(c. 969–936 BC). During the rule of the priest Ithobaal (887–856  BC), Tyre expanded its territory as far north as Beirut and into part of Cyprus; this unusual act of aggression was the closest the Phoenicians ever came to forming a unitary territorial state. Once his realm reached its largest territorial extent, Ithobaal declared himself "King of the Sidonians," a title that would be used by his successors and mentioned in both Greek and Jewish accounts. The Late Iron Age saw the height of Phoenician shipping, mercantile, and cultural activity, particularly between 750 and 650 BC. The Phoenician influence was visible in the "orientalization" of Greek cultural and artistic conventions. Among their most popular goods were fine textiles, typically dyed with Tyrian purple. Homer's ''Iliad,'' which was composed during this period, references the quality of Phoenician clothing and metal goods.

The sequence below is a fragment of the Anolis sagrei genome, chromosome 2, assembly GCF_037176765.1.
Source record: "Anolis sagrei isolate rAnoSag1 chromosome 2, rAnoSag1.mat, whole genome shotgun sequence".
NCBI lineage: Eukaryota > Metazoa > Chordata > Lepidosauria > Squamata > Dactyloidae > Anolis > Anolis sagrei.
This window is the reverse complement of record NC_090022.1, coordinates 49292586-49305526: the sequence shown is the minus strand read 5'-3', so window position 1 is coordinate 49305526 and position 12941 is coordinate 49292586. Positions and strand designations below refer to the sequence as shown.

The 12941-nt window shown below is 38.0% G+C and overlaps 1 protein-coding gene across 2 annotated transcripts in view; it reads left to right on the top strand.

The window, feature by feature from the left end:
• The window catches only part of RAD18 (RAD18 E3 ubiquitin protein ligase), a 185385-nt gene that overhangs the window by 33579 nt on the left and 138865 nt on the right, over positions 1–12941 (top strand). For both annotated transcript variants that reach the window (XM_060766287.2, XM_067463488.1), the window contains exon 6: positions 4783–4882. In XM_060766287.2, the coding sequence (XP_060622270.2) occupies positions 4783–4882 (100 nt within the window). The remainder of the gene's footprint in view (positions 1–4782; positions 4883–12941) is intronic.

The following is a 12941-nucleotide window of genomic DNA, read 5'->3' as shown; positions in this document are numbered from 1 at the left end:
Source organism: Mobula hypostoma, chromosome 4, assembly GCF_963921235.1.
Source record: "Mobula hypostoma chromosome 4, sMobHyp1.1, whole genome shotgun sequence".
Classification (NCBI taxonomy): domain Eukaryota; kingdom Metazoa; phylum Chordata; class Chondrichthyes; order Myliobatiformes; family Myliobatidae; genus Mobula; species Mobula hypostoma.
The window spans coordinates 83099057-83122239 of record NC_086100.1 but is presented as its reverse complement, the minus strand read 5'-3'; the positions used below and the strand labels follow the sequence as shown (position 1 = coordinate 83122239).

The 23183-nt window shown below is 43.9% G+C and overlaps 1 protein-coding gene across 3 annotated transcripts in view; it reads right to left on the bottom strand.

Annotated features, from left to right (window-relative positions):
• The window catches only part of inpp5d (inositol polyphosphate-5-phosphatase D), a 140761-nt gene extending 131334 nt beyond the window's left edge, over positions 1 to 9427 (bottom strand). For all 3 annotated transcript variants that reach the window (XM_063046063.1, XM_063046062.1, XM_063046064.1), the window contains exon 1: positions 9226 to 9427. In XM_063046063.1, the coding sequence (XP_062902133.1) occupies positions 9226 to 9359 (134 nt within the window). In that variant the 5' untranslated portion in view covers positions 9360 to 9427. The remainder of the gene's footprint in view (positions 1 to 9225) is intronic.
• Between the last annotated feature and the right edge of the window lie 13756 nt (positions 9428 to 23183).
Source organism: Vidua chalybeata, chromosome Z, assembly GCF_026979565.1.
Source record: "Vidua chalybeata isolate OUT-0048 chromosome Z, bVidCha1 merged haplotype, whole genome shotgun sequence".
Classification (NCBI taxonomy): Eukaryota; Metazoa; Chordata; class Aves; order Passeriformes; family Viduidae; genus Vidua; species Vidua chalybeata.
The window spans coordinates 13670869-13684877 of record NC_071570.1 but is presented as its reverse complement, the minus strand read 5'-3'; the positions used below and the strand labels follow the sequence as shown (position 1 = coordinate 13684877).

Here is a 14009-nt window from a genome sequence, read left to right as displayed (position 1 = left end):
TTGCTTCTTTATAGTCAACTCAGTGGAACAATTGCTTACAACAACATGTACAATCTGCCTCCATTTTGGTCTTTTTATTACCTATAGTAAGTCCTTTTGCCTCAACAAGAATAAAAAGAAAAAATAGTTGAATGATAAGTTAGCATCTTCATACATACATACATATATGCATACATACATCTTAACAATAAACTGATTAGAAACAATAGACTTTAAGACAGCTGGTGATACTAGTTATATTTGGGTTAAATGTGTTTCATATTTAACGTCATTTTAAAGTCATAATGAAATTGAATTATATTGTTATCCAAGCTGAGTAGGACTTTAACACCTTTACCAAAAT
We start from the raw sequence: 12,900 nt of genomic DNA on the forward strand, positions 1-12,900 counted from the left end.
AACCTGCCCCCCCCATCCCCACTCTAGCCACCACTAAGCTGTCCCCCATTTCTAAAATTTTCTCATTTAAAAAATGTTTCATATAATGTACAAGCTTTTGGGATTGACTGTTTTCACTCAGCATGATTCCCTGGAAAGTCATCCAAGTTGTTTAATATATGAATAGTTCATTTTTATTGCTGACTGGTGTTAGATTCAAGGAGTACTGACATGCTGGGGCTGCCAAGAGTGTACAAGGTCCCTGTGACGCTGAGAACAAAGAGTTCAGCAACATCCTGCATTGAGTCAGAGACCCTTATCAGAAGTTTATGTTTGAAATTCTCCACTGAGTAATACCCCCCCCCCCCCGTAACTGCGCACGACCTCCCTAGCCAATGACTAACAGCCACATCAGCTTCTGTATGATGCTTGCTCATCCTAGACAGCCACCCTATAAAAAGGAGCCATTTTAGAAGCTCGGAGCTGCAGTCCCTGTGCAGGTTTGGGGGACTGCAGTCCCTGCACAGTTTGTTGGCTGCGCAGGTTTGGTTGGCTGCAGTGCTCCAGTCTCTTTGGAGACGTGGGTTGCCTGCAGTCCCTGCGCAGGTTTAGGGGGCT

Foundation of Carthage

Carthage was founded by Phoenicians coming from Tyre, probably initially as a station in the metal trade with the southern Iberian Peninsula. The city's name in
Punic The Punic people, or western Phoenicians, were a Semitic people in the Western Mediterranean who migrated from Tyre, Phoenicia to North Africa during the Early Iron Age. In modern scholarship, the term ''Punic'' – the Latin equivalent of t ...
, , means "New City". There is a tradition in some ancient sources, such as Philistos of Syracuse, for an "early" foundation date of around 1215 BC—before the
fall of Troy In Greek mythology, the Trojan War was waged against the city of Troy by the Achaeans (Greeks) after Paris of Troy took Helen from her husband Menelaus, king of Sparta. The war is one of the most important events in Greek mythology and has ...
in 1180 BC. However,